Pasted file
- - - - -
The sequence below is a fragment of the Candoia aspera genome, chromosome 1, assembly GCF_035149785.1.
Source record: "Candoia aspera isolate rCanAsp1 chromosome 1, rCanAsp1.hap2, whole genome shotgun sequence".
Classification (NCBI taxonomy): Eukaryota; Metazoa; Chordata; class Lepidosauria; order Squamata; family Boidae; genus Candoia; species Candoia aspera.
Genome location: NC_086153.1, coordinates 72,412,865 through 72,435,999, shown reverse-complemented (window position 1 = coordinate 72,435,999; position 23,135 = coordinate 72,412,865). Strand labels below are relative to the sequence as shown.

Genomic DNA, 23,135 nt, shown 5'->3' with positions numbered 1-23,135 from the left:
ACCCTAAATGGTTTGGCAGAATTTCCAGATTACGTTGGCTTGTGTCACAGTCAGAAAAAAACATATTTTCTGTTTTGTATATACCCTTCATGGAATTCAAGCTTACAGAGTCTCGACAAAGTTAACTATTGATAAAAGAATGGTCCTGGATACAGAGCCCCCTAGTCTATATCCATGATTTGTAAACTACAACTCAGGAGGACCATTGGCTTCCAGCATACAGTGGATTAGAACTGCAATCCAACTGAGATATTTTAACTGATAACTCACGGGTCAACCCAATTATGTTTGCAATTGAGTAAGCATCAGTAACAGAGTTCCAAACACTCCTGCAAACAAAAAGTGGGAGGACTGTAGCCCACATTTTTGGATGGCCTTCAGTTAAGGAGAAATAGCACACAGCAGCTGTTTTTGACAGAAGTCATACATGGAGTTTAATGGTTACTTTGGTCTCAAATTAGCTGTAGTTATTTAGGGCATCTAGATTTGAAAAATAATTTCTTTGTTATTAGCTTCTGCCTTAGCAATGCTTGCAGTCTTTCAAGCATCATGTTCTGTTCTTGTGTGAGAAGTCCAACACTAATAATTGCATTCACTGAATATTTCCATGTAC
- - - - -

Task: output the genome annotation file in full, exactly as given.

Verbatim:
The sequence below is a fragment of the Candoia aspera genome, chromosome 1, assembly GCF_035149785.1.
Source record: "Candoia aspera isolate rCanAsp1 chromosome 1, rCanAsp1.hap2, whole genome shotgun sequence".
Classification (NCBI taxonomy): Eukaryota; Metazoa; Chordata; class Lepidosauria; order Squamata; family Boidae; genus Candoia; species Candoia aspera.
Genome location: NC_086153.1, coordinates 72,412,865 through 72,435,999, shown reverse-complemented (window position 1 = coordinate 72,435,999; position 23,135 = coordinate 72,412,865). Strand labels below are relative to the sequence as shown.

Genomic DNA, 23,135 nt, shown 5'->3' with positions numbered 1-23,135 from the left:
ACCCTAAATGGTTTGGCAGAATTTCCAGATTACGTTGGCTTGTGTCACAGTCAGAAAAAAACATATTTTCTGTTTTGTATATACCCTTCATGGAATTCAAGCTTACAGAGTCTCGACAAAGTTAACTATTGATAAAAGAATGGTCCTGGATACAGAGCCCCCTAGTCTATATCCATGATTTGTAAACTACAACTCAGGAGGACCATTGGCTTCCAGCATACAGTGGATTAGAACTGCAATCCAACTGAGATATTTTAACTGATAACTCACGGGTCAACCCAATTATGTTTGCAATTGAGTAAGCATCAGTAACAGAGTTCCAAACACTCCTGCAAACAAAAAGTGGGAGGACTGTAGCCCACATTTTTGGATGGCCTTCAGTTAAGGAGAAATAGCACACAGCAGCTGTTTTTGACAGAAGTCATACATGGAGTTTAATGGTTACTTTGGTCTCAAATTAGCTGTAGTTATTTAGGGCATCTAGATTTGAAAAATAATTTCTTTGTTATTAGCTTCTGCCTTAGCAATGCTTGCAGTCTTTCAAGCATCATGTTCTGTTCTTGTGTGAGAAGTCCAACACTAATAATTGCATTCACTGAATATTTCCATGTAC